Tennis players are prone to a multitude of injuries, mainly due to the start-stop nature of the game and the immense amount of agility required. Not only this but in tennis, you’ll be at risk for injury in almost every part of your body as the sport requires the use of your whole body.
Most tennis injuries are the result of playing too much, especially if the player is out of practice. Here are some helpful tips which you can do before you play in order to prevent injuries and exercises you can do if you do find yourself injured.
Before you play
If you haven’t played tennis in a while and want to get back into it, it’s always best to ease yourself into your court routine. Even if you were a pro player years before, your body needs time to train itself to get back into the fighting shape it once was. A proper warm-up is also extremely important in preventing possible injury.
According to physiotherapist experts from evokerpps.com.au, you should ideally start playing for 30 minutes at a time once or twice a week. After this, you can increase your playing time by 15 minutes every week until you’re comfortable playing for two hours (or however long you want to play for). You should also play against someone who had has the same skill set as you – if you’re running around constantly chasing shadows, you won’t do much for yourself).
Proper warm-ups are extremely important before exerting a lot of pressure on your muscles. Begin with a 10-minute brisk walk and follow next with some of the exercises listed below:
The Standing Hamstring Stretch
Stand with one leg out at a 45-degree angle with your foot pointed upright. Bend your left leg while resting your hands on your right leg for balance until you feel a slight stretch in the back of your hamstring. Hold for 20 – 30 seconds and repeat on the other leg – do this 5 times for each leg.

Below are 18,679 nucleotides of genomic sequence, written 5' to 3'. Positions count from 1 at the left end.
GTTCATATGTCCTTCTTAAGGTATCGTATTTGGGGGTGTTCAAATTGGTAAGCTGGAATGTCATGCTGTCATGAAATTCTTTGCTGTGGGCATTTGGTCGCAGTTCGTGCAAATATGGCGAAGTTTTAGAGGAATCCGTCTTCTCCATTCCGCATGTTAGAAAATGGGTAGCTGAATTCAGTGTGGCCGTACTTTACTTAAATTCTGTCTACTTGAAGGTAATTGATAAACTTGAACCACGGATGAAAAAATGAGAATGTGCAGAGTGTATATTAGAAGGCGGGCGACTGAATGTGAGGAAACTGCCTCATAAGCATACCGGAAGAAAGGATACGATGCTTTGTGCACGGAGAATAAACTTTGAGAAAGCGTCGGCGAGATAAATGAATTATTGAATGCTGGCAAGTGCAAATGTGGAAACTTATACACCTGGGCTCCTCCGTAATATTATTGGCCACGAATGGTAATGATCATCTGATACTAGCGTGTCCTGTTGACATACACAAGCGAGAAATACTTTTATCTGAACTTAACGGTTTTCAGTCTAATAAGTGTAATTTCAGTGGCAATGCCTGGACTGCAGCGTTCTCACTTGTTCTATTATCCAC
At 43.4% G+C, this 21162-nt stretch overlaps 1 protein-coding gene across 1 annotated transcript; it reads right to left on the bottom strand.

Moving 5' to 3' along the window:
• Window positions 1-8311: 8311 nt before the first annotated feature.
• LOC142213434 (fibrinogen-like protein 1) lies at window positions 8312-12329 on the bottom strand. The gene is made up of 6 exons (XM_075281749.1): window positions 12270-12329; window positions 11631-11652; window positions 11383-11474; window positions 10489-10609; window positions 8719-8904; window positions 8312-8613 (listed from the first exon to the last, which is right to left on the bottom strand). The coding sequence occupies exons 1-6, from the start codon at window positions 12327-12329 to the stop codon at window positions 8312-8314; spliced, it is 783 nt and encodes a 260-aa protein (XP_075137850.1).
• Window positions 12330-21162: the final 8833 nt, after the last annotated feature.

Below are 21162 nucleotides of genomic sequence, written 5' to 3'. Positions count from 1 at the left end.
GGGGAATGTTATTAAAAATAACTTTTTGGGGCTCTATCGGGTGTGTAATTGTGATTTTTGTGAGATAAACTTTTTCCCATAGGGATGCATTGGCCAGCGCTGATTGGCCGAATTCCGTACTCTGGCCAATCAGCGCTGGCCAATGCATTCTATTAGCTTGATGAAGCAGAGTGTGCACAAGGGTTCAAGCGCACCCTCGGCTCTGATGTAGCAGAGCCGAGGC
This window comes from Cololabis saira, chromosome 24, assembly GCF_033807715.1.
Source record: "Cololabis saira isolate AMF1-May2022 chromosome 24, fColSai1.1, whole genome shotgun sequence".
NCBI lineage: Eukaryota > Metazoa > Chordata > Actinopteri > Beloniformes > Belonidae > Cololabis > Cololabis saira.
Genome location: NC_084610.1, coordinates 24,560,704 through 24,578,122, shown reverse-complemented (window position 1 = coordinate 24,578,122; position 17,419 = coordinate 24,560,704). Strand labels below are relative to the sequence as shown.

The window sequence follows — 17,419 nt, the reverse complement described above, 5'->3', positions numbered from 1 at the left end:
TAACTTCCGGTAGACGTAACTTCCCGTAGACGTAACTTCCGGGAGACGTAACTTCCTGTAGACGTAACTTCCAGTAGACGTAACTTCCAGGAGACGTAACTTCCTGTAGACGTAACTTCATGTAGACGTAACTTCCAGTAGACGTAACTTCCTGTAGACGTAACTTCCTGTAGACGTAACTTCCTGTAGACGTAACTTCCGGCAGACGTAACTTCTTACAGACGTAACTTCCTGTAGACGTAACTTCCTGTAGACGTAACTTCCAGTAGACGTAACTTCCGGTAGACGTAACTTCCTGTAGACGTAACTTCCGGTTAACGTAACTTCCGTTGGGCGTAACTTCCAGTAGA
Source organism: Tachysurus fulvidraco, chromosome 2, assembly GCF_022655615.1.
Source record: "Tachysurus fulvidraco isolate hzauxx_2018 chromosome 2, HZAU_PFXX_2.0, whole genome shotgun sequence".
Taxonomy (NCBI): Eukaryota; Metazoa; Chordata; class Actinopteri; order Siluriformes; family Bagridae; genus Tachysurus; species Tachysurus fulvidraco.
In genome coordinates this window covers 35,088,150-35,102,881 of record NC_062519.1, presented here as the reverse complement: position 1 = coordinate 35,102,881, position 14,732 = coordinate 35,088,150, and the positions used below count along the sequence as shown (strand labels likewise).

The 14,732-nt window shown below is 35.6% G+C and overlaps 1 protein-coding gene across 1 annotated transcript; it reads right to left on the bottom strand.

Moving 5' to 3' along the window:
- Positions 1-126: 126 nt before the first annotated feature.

The Standing Calf Stretch
Stand facing a wall and lean against it with your hands. Place your right leg slightly behind your leg, then bend your left leg while keeping your right leg straight with your heel firmly on the floor. Lean forward until you feel the muscles in the straight leg begin to stretch. Hold for 20 – 30 seconds and repeat on the other leg – do this 5 times for each leg.
Hip Adductor Stretch
Stand with your feet wider than hip-width and keep your right leg straight. Bend your left knee so that your body weight is supported on the side of your knee while keeping your left foot pointing forward. Hold for 20 – 30 seconds and repeat on the other leg – do this 5 times for each leg.
You can also stretch your lower back by standing shoulder length apart and leaning forward while looking ahead. Do this slowly until you can feel a stretch in your lower back and hold for 20 seconds. Repeat this 15 times.
You should also stretch out your arms and shoulders by making circles with your arms 15 times clockwise, and 15 times anti-clockwise.
After the Game
A cool-down exercise after you play will make it easier for your muscles to recover and prevent injuries later down the track. Relax, catch your breath and walk around for 5 minutes in order to slowly lower your heart rate. Finish with some of the same stretches that you did for the warm-up and drink plenty of water! Always take it easy after a hard workout and rest up appropriately,
Don’t Be Afraid to Visit the Physio
Sports physiotherapists are there to help you with injury prevention and recovery. If you’re serious about taking care of yourself, book an appointment with your local sports physiotherapist today.